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Old 08-07-2014, 10:41 AM   #1558
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Having run Tamiya servo savers as my first choice for the last 10 years or so I still can't work out how people manage to have so many problems with them. I just build them like the instructions say, no vagueness at all. Maybe the problems come from forcing the springs and damaging the plastics.
I think tension wise the Tamiya saver is fine, at least as stiff as the xray t4 saver. For me its the center to center length on the single hole alloy Tamiya saver that is less than ideal, 16mm I believe? The T4 saver is either 17 or 18 center to center and I believe the blue Tamiya horn is 18. Makes it easier to get full bellcrank throw in either direction with 17-18mm.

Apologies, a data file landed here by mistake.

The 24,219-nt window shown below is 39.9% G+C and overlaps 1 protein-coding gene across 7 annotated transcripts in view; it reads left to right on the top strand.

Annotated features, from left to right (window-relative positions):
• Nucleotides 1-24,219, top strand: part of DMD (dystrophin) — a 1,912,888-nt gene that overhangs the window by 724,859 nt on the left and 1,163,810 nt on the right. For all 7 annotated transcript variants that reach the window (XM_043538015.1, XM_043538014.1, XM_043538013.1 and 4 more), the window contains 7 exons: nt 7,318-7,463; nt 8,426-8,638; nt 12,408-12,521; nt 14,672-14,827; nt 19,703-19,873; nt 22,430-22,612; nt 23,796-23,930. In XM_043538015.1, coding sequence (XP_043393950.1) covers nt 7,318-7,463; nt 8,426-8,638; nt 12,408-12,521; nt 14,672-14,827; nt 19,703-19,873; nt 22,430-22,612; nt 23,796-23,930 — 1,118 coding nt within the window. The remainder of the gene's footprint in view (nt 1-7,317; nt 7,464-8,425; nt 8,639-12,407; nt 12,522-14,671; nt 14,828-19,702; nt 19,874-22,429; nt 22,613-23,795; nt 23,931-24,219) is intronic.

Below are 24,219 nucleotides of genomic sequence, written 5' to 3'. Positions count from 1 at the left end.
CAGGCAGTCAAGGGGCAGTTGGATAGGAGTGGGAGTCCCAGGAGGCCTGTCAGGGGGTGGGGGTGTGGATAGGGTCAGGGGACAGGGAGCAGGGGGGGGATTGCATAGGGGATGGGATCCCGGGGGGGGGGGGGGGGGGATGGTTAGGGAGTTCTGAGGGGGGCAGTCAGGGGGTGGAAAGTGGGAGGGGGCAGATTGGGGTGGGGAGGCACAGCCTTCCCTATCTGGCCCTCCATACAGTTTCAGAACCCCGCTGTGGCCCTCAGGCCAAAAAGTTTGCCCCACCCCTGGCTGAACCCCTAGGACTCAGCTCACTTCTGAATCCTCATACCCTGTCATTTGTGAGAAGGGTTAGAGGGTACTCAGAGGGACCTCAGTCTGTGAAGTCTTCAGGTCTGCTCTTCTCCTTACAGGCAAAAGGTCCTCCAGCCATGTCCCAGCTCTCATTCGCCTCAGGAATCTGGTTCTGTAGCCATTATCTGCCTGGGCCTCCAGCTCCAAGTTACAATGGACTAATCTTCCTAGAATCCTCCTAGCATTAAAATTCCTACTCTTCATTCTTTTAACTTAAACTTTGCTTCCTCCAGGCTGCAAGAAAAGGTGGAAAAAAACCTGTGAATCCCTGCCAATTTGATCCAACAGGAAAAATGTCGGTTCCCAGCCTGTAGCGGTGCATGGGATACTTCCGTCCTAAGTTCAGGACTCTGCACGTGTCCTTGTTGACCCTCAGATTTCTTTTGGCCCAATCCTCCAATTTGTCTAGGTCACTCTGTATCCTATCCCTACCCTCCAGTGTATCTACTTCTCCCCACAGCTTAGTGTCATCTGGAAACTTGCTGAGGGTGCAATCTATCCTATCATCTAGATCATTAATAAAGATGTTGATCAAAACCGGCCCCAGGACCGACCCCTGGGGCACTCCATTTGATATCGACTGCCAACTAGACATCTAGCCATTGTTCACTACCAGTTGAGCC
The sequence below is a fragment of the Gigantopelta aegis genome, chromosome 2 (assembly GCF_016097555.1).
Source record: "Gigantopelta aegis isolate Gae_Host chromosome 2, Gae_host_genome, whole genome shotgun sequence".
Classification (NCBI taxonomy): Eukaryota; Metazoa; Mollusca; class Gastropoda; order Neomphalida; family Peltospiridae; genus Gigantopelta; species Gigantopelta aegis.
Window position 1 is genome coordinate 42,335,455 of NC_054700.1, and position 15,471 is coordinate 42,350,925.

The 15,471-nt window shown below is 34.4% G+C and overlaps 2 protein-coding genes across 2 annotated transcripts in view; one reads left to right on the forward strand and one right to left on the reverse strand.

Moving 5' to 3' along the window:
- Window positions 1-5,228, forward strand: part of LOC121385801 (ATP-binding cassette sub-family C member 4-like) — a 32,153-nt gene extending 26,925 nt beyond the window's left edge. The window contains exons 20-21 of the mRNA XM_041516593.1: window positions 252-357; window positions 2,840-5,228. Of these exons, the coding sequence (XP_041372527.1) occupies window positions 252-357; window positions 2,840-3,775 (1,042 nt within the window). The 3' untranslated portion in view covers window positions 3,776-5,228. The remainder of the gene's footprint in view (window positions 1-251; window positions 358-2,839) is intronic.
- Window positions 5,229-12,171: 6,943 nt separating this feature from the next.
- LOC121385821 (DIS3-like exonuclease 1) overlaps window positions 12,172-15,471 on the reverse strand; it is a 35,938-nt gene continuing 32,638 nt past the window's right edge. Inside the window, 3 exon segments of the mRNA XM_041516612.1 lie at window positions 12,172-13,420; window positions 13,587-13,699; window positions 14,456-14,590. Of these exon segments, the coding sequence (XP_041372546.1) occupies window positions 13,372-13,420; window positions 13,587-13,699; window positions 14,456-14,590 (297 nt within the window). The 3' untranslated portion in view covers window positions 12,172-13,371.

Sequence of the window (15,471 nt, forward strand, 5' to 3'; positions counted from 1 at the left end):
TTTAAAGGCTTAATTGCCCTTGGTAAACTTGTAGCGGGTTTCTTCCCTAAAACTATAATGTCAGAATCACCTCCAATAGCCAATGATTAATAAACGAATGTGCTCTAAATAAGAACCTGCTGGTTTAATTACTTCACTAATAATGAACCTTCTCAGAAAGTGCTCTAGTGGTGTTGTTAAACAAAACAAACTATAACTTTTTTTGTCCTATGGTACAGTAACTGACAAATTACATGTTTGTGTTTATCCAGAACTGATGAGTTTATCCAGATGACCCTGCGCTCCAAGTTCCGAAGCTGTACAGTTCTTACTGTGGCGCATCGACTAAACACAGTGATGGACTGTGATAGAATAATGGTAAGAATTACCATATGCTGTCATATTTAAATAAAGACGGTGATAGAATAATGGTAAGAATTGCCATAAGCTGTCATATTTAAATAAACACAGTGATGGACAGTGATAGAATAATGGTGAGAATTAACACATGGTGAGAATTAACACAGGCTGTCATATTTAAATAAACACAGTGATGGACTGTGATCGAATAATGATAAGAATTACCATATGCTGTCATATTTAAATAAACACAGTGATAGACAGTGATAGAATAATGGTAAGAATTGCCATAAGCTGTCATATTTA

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Old 08-07-2014, 11:33 AM   #1559
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The problem with those tamiya servo savers is that they don't center properly. It's an issue in regards to the spring length and the stopper not matching. There are ways to fix it, I do it to all my minis and it stays centered. But I just use the xray saver on my 418 for some peace of mind.
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Old 08-07-2014, 11:44 PM   #1560
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i usually add a drop of CA to the ends of the clips when installed... its pretty sturdy until you hit something hard. if, and when, that happens, just drop some CA glue again before the next run.